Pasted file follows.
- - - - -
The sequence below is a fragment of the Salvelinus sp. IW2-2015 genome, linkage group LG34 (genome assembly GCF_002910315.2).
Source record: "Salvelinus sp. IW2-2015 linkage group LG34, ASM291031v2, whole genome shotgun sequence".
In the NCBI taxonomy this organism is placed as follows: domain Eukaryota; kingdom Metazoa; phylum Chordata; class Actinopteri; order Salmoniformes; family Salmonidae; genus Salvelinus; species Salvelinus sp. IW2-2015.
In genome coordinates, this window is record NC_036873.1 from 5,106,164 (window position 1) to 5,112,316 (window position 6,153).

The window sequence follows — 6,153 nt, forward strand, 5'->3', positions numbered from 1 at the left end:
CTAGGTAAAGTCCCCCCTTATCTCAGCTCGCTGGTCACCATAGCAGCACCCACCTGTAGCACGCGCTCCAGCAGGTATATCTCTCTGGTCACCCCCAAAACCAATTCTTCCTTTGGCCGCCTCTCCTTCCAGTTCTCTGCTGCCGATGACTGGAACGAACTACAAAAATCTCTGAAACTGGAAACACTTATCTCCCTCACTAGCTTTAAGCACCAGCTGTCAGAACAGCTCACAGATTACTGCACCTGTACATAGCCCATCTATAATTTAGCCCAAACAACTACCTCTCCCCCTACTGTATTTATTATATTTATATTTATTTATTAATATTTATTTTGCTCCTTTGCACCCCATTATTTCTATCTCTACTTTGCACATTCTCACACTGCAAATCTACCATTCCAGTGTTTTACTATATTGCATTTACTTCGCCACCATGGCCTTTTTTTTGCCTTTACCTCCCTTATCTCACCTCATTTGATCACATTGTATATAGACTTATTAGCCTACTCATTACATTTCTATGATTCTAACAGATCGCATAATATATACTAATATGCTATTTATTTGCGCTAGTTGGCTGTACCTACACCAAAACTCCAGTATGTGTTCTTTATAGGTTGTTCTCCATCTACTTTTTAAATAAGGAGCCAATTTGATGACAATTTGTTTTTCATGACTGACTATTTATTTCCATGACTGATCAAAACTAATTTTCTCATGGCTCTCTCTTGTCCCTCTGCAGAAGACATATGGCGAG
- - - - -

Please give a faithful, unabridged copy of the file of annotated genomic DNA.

The sequence below is a fragment of the Salvelinus sp. IW2-2015 genome, linkage group LG34 (genome assembly GCF_002910315.2).
Source record: "Salvelinus sp. IW2-2015 linkage group LG34, ASM291031v2, whole genome shotgun sequence".
In the NCBI taxonomy this organism is placed as follows: domain Eukaryota; kingdom Metazoa; phylum Chordata; class Actinopteri; order Salmoniformes; family Salmonidae; genus Salvelinus; species Salvelinus sp. IW2-2015.
In genome coordinates, this window is record NC_036873.1 from 5,106,164 (window position 1) to 5,112,316 (window position 6,153).

The window sequence follows — 6,153 nt, forward strand, 5'->3', positions numbered from 1 at the left end:
CTAGGTAAAGTCCCCCCTTATCTCAGCTCGCTGGTCACCATAGCAGCACCCACCTGTAGCACGCGCTCCAGCAGGTATATCTCTCTGGTCACCCCCAAAACCAATTCTTCCTTTGGCCGCCTCTCCTTCCAGTTCTCTGCTGCCGATGACTGGAACGAACTACAAAAATCTCTGAAACTGGAAACACTTATCTCCCTCACTAGCTTTAAGCACCAGCTGTCAGAACAGCTCACAGATTACTGCACCTGTACATAGCCCATCTATAATTTAGCCCAAACAACTACCTCTCCCCCTACTGTATTTATTATATTTATATTTATTTATTAATATTTATTTTGCTCCTTTGCACCCCATTATTTCTATCTCTACTTTGCACATTCTCACACTGCAAATCTACCATTCCAGTGTTTTACTATATTGCATTTACTTCGCCACCATGGCCTTTTTTTTGCCTTTACCTCCCTTATCTCACCTCATTTGATCACATTGTATATAGACTTATTAGCCTACTCATTACATTTCTATGATTCTAACAGATCGCATAATATATACTAATATGCTATTTATTTGCGCTAGTTGGCTGTACCTACACCAAAACTCCAGTATGTGTTCTTTATAGGTTGTTCTCCATCTACTTTTTAAATAAGGAGCCAATTTGATGACAATTTGTTTTTCATGACTGACTATTTATTTCCATGACTGATCAAAACTAATTTTCTCATGGCTCTCTCTTGTCCCTCTGCAGAAGACATATGGCGAG